Last October, when Hamas killed more than eleven hundred Israelis, and Israeli forces invaded Gaza, Eid struggled to continue her usual work as a photojournalist. On some evenings, she could only bring herself to take a bath or watch “RuPaul’s Drag Race.” Throughout her career, she has felt tokenized as an Arab and Muslim photographer—yet now she sensed that her identity as a Palestinian led some editors to stop assigning her work for a time. “I was a commodity until I was a problem,” Eid told me. And so, when she felt ready to pick up her camera again, she turned her gaze to an intensely personal subject: her Palestinian American community near St. Louis, and her own family. “If I’m pitching my family, no one can question my credibility,” she told me. “They can’t debate the merit of my memories.”

The photographer’s father, Sameeh, watches a constant stream of Gaza coverage on his TV and his phone. “I cry at least four times every night,” he told Eid.

Sameeh’s parents, Badia and Safi, in what he believes was their wedding photograph in Palestine.

“With Gaza being starved, Ramadan, for many, felt incredibly jarring,” the photographer said. “Iftar is usually a celebratory feast, a chance to break fast with loved ones. Instead, the holiest month in Islam was a time of constant mourning.”

Eid’s mother, Suhad, prays after iftar. Three of Suhad’s four siblings, along with their respective families, are in the West Bank.

Eid’s shots are simple and warm; one could imagine stumbling upon them in a stack of prints fresh from CVS Photo. She created them with a film camera, in part because she wanted a finite number of frames. “The physicality of advancing in the reel feels like progress,” she said. For Eid, the act of documenting is a way to resist erasure—to assert that we exist, that we have a history, and that our lives are important enough to be seen and remembered. “What we’re experiencing now goes generations deep,” she told me.

Eid took these photographs during a trip home for the holy month of Ramadan, which began five months into the war in Gaza. (She shares her surname with the Eid feast that marks the end of Ramadan.) Her initial goal was to talk to her parents about growing up in Palestine, mostly out of a concern of being cut off from her heritage. “I can’t help but associate my fear of losing my family’s history with the fear of losing our history and culture and humanity on a larger level,” she told me. When she got to Missouri, Eid found her father staring at his phone, endlessly scrolling through news coverage and analysis from Gaza. To photograph him with her dog, Professor, she had to watch him watching the destruction. “This is what it looks like: the slumped body language, the constant tethering to the news of nightmare after nightmare,” she said.

“Time stopped for me back in October, like a rupture in my multiverse,” Eid said. “Lost in daily grief, I stopped taking care of myself, so when I came to Missouri I had my little sister, Shorooq, color and wash my hair.”

Eid’s work contains many reminders of war, but they are often in the background, and the photos seem intentionally quiet. To Palestinian Americans, many details may seem nostalgic: the laminated doily tablecloth on a dining table; the embroidery of a mosque behind Eid’s father. And yet alongside this familiarity is the disheartening realization that such images are rarely seen in the news, which tends to show Palestinians with war in the foreground, and which risks reducing us to our traumas. Ramadan is a happy time, and there is levity in Eid’s photos, but she was reluctant to document the holy month’s typical celebrations. She couldn’t reconcile them with what was happening overseas. Instead, she photographed some of the things that help Palestinians overcome pain: community, solidarity, tenacity. Joy is a reminder that Palestine persists, that we carry the place with us, even as it disappears before our eyes.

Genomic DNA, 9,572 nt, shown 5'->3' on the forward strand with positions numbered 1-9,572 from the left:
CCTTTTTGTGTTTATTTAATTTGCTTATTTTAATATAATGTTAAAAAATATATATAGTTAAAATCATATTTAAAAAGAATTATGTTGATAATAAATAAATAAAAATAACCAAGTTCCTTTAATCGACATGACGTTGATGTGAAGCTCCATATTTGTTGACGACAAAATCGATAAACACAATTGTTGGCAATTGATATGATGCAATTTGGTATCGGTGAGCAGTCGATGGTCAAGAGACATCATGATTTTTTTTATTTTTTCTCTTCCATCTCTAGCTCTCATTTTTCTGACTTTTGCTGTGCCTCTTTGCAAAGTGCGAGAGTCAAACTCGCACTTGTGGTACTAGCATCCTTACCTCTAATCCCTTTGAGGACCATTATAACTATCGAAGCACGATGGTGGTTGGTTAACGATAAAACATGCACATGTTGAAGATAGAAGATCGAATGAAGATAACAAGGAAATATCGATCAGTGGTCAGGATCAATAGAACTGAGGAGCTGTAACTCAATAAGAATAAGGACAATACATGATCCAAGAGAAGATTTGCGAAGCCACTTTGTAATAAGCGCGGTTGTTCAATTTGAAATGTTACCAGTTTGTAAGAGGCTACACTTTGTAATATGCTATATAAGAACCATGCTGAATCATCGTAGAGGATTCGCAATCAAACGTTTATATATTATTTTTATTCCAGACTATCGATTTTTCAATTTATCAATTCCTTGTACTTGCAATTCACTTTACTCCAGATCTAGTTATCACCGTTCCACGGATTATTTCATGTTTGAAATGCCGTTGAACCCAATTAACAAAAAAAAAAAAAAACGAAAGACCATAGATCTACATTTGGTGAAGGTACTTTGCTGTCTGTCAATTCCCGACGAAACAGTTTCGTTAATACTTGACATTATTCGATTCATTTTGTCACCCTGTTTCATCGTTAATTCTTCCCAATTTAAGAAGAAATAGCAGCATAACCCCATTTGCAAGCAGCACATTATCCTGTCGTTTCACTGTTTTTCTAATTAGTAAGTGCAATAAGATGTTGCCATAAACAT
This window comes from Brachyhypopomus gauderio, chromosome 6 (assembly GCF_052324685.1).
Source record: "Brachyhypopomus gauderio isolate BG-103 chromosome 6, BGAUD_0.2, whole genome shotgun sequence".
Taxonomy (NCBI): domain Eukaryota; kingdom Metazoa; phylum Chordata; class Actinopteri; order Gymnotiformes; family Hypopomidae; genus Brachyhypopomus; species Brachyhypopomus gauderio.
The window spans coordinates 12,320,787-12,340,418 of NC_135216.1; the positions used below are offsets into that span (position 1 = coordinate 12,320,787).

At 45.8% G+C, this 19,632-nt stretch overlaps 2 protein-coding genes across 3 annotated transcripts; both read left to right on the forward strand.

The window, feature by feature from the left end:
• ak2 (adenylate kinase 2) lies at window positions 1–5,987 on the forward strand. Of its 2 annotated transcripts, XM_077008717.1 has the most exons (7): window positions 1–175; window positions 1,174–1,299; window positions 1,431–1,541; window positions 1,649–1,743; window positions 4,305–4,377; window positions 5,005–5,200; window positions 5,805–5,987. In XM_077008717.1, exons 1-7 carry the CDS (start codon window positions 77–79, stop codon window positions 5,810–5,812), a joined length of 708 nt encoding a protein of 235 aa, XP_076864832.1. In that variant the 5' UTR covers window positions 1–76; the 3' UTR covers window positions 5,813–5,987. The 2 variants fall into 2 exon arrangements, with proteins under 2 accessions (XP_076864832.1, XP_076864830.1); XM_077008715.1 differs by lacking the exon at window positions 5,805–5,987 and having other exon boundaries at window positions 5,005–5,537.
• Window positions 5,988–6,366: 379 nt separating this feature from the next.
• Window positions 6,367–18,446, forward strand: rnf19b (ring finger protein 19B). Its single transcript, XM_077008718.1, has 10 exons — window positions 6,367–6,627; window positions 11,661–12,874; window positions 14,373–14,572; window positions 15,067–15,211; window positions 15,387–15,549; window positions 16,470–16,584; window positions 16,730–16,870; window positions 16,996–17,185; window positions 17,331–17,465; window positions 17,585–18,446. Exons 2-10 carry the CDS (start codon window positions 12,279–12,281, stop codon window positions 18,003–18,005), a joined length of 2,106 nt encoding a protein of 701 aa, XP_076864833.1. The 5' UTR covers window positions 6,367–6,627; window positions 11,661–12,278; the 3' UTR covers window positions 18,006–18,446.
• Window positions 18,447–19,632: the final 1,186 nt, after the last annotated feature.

Eid’s images of protest are strikingly geometric: a demonstrator forms a powerful triangle while writing on a slab of pavement with chalk; sharp parallel lines of electrical wires and lane markings frame a roadside march. In the background, we can see an iconically American strip mall that contains a Michaels and a Krispy Kreme. What’s remarkable, beyond Eid’s gift for composition, is the range of ages and backgrounds of the marchers, and the way that Palestinian flags seem to take the place of the American ones that viewers might expect. (The protests also hearken back to those in Ferguson, in St. Louis County, only fifteen miles away.)

Protesters march past a St. Louis strip mall.

While Eid was in Missouri, she took a portrait of Saj Issa, a Palestinian American friend and fellow-artist. Issa sits with her eyes closed in a room that is full of her paintings of poppies, Palestine’s official flower. The poppies look like red wounds on bright-yellow canvases. Issa has painted one poppy nearly every day since October, spending five minutes on each painting. (Early in the war, the Permanent Observer of Palestine to the U.N. said that a Palestinian child is killed every five minutes in Gaza.) “I don’t support governments or bureaucracy,” she told Eid. Poppies, she continued, “symbolize the land and agriculture that I’m fighting for, as well as my people.” At protests, Issa distributes her paintings instead of more traditional symbols, such as the Palestinian flag or the kaffiyeh; she writes on the back of each canvas “Return to SAJ” and “Return to Palestine.” “It’s everyone’s right to be able to visit the Holy Land, no matter who you are,” she said.